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Land Investment and Project Development with Andy Laikin


In today's special episode, Larry sat down and had a chat with his guru, mentor, and father-in-law, Andy Laikin. They talked about Andy's experiences in real estate and the best deals he’s had.


  • Andy's background
  • Getting into real estate
  • His deals
  • His favorite investment
  • Formula for land
  • Selling condominium units
  • Hiring a general contractor
  • His best deal
  • Developing townhouses
  • Oceanfront deals
  • Developing mini storage units
  • What he did when he cannot sell the units
  • Auctioning units
  • What RTC (Resolution Trust Corporation) is
  • His advice to those who are still starting


  • "If you buy it right, you'll be able to sell it."
  • "Quality is more important than quantity."


Larry: Welcome to this episode’s Brain-Pick-A-Pro Show. Guys I got to tell you I’m so excited today. This is going to be a little bit different. Normally we have somebody Skyped in maybe somebody on my team or one of my friends or whatever. But I have the man, the legend and the myth here. You guys call me a guru, this is my guru. This is the guru’s guru, the mentor.

I’m so excited today. I call him dad, this my father-in-law. Many of you know a little bit about my backstory about my first wife passed away from breast cancer when she was 31 years old when my daughter was four years old. And we’re still very close and so a lot of business together. And he’s up here visiting from Florida.

So I asked him while he was here I said, “Would you let me interview you?” because I know you guys have heard me talk about him in my books and mentioned some Andyisms all the time. So please give a warm welcome to Andy Laikin. Thanks for being here.

Andy: My pleasure Larry.

Larry: That’s awesome I’m so excited. Let’s start out and tell everybody a little bit about your background.

Andy: Well I was raised in Florida mainly in Miami. And I was in the army and after I got out of the army I wanted to get started in real estate. So my first job was an apartment manager and I was only 23 years old, 24 years old.

Larry: So you got a late start.

Andy: Well the army slowed me down. But it was a 400 unit apartment complex on Kendell Drive which was one of the main streets in Miami and the owners were just having a heck of a time. So they said, “Okay we’ll take a shot with you and not turn it around. But man I was looking for something more and while I was working there I was trying to do deals at least trying to make something happen.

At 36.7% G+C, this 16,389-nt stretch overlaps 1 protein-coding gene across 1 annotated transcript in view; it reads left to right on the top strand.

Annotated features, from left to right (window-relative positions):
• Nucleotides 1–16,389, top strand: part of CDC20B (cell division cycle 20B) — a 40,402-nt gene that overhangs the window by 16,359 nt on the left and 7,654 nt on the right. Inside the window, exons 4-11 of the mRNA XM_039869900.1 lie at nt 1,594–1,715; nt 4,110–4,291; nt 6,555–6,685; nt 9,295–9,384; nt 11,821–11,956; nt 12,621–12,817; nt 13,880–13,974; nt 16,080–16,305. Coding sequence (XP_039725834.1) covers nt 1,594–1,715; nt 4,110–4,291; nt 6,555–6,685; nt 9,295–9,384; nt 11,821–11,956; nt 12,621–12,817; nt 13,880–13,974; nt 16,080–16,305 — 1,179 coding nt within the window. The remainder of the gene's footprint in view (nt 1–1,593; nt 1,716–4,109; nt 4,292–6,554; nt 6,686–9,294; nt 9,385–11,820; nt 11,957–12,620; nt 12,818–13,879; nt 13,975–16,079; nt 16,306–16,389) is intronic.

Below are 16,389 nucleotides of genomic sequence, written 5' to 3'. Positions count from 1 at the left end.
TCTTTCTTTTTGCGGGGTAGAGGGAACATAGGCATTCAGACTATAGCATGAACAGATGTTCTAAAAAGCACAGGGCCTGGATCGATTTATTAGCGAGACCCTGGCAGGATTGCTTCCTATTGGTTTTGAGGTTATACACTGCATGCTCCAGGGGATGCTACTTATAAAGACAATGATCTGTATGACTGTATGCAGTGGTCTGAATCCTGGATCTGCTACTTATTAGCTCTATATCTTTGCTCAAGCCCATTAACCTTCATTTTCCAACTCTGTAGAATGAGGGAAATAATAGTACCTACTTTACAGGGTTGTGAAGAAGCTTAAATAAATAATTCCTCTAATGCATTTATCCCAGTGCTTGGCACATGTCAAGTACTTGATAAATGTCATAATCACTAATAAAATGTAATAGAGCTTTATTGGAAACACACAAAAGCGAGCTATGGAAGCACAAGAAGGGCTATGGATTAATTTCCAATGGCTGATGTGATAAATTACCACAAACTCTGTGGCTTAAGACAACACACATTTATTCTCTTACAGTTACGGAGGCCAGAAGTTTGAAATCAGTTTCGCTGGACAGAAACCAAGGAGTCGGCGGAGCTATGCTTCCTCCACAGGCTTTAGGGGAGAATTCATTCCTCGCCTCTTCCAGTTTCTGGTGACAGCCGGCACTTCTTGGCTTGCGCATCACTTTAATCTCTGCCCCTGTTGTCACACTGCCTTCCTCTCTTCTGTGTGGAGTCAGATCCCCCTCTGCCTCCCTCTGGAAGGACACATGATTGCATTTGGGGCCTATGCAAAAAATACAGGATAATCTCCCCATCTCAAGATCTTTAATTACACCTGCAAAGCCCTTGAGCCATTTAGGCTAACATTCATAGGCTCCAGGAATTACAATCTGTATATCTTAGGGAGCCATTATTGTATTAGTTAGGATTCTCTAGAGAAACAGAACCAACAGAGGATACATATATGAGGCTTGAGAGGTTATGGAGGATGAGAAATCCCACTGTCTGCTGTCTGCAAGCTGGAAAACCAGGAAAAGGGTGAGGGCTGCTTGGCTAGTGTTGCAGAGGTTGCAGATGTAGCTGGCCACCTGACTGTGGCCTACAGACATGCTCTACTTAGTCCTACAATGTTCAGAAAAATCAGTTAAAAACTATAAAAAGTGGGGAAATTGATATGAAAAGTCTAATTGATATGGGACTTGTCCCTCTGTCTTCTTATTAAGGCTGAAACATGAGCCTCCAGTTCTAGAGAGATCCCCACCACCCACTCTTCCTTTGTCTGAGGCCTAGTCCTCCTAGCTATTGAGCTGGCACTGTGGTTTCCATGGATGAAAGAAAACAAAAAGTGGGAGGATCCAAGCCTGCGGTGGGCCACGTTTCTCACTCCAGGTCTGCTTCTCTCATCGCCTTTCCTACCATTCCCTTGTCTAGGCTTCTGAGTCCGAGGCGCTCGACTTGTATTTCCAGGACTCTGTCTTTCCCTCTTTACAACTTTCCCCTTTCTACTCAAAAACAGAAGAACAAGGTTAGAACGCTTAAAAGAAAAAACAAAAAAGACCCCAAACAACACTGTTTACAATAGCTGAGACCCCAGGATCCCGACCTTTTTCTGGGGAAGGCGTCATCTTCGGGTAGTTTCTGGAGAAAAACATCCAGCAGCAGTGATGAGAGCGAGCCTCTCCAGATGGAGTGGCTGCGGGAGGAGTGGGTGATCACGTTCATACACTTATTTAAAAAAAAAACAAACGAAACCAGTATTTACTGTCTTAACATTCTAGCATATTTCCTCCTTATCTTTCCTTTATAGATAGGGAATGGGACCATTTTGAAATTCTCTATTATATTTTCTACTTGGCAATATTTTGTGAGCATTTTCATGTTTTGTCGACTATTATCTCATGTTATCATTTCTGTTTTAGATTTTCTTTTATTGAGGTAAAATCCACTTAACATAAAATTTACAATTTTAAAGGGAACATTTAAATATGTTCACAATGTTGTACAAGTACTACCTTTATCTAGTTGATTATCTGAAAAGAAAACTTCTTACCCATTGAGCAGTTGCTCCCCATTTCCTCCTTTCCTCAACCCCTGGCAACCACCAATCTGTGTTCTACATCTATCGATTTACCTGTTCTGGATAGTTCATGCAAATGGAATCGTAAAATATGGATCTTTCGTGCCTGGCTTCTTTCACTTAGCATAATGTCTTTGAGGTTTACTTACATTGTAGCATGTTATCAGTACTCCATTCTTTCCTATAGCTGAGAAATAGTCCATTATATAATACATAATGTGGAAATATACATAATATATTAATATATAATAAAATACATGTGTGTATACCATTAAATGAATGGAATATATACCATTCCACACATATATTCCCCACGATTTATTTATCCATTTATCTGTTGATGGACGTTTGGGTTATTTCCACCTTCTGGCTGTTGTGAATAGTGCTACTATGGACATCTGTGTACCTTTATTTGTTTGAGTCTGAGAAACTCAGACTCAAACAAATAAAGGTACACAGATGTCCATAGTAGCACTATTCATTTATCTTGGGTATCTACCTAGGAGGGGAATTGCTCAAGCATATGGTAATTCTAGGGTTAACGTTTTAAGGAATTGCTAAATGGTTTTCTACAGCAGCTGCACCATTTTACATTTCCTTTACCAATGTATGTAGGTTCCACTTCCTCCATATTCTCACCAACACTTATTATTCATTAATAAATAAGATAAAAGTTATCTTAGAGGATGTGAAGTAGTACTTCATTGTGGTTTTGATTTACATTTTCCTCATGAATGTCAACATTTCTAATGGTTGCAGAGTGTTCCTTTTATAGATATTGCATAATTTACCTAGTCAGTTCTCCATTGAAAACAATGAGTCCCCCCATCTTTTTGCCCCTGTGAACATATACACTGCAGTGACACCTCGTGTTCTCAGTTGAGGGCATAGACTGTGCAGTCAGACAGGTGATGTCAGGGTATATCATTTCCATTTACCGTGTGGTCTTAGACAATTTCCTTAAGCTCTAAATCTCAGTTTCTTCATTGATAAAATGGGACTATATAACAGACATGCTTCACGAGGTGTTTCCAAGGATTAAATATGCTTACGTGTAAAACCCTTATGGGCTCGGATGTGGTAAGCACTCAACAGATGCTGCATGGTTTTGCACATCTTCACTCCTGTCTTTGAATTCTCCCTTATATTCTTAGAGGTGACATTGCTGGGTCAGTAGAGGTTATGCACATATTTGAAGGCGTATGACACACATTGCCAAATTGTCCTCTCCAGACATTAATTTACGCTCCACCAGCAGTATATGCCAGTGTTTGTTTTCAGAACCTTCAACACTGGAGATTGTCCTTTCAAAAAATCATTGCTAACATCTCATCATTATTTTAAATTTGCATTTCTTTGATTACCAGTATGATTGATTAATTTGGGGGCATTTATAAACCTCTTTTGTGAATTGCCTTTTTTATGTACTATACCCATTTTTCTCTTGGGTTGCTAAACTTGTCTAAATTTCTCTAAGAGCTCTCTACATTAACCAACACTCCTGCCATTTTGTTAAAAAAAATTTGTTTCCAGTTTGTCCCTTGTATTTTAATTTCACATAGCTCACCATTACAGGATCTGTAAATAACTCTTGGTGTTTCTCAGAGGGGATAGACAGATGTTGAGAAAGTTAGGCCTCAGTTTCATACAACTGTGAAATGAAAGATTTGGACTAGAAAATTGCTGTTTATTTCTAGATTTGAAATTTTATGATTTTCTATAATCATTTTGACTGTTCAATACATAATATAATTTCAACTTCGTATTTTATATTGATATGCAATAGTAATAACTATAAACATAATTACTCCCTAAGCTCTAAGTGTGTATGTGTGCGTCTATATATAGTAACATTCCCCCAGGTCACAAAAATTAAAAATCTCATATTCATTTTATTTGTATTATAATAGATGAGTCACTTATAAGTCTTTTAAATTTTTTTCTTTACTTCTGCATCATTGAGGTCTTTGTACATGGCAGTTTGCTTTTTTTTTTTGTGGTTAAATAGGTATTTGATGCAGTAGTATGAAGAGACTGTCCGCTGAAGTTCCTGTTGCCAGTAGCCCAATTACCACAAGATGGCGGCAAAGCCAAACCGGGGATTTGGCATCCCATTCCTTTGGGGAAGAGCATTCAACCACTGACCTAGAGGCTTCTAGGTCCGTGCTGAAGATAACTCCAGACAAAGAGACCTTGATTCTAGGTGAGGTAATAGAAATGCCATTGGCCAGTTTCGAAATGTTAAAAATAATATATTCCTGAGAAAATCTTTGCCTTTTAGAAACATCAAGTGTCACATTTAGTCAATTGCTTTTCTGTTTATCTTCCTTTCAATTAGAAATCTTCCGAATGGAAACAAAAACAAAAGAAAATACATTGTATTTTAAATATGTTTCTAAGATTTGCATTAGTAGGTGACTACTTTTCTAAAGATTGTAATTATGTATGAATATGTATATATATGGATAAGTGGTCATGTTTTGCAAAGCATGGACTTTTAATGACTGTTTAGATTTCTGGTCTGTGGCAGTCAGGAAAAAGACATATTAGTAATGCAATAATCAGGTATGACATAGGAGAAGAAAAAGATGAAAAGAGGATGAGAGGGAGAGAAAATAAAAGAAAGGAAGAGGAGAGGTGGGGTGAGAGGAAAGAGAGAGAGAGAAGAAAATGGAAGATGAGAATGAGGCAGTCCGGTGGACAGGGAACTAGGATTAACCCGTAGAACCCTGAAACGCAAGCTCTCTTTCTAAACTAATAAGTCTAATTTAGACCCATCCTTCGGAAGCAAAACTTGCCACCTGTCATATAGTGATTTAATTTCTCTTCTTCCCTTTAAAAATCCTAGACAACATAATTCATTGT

During that I went to see a real estate broker and her name is Jonell and she was a commercial broker. She really was good at it. But her secretary at the time was her daughter who was right there at the office. And I met her and her name Lynn.

So I asked her out and eventually we were married and Jonell who was still in real estate was always there and was always giving me advice if I needed some. About this time we decided meaning Lynn and I decided to move to Melbourne which is well halfway between Jacksonville and Miami.

Larry: Yes there well Patrick Air force Base?

Andy: Yes. And it’s really across from Orlando but it’s on the ocean. And the reason I’d gone up was that trying to get into real estate we had bought a couple of parcels of land. And we were thinking we’ll develop them or do something. And both of the pieces were commercial. One thing that I did, I should really tell you this, is that one of the parcels which was a shopping center site.

Larry: Right.

Andy: Now this is back in the 70s but we bought is for $250,000, same day we bought it we sold it for $500,000.

Larry: The same day.

Andy: It’s known as a simultaneous close.

Larry: Wow now that’s real estate day trading on a large scale right.

Andy: Yeah. And since we were able to sell it right there we used some of the funds that we received to buy the other piece of property which was a 14 acre multifamily piece of property.

Larry: Yeah.

Andy: And the real estate was so down back then, the terms were I think we put okay one piece, now this was for teenagers some 35 units of the acre. We put 10% down, we got interest only for three years.

Larry: Wow.

Andy: We didn’t have to make any principal payments. And then after that I think it was a five year term.

Larry: Right.

Andy: So anyway during the course of I don’t know so we owned it probably for two or three years. We wound up selling it for $800,000.

Larry: Wow. So you parlayed the two and the five into eight.

Andy: Yes.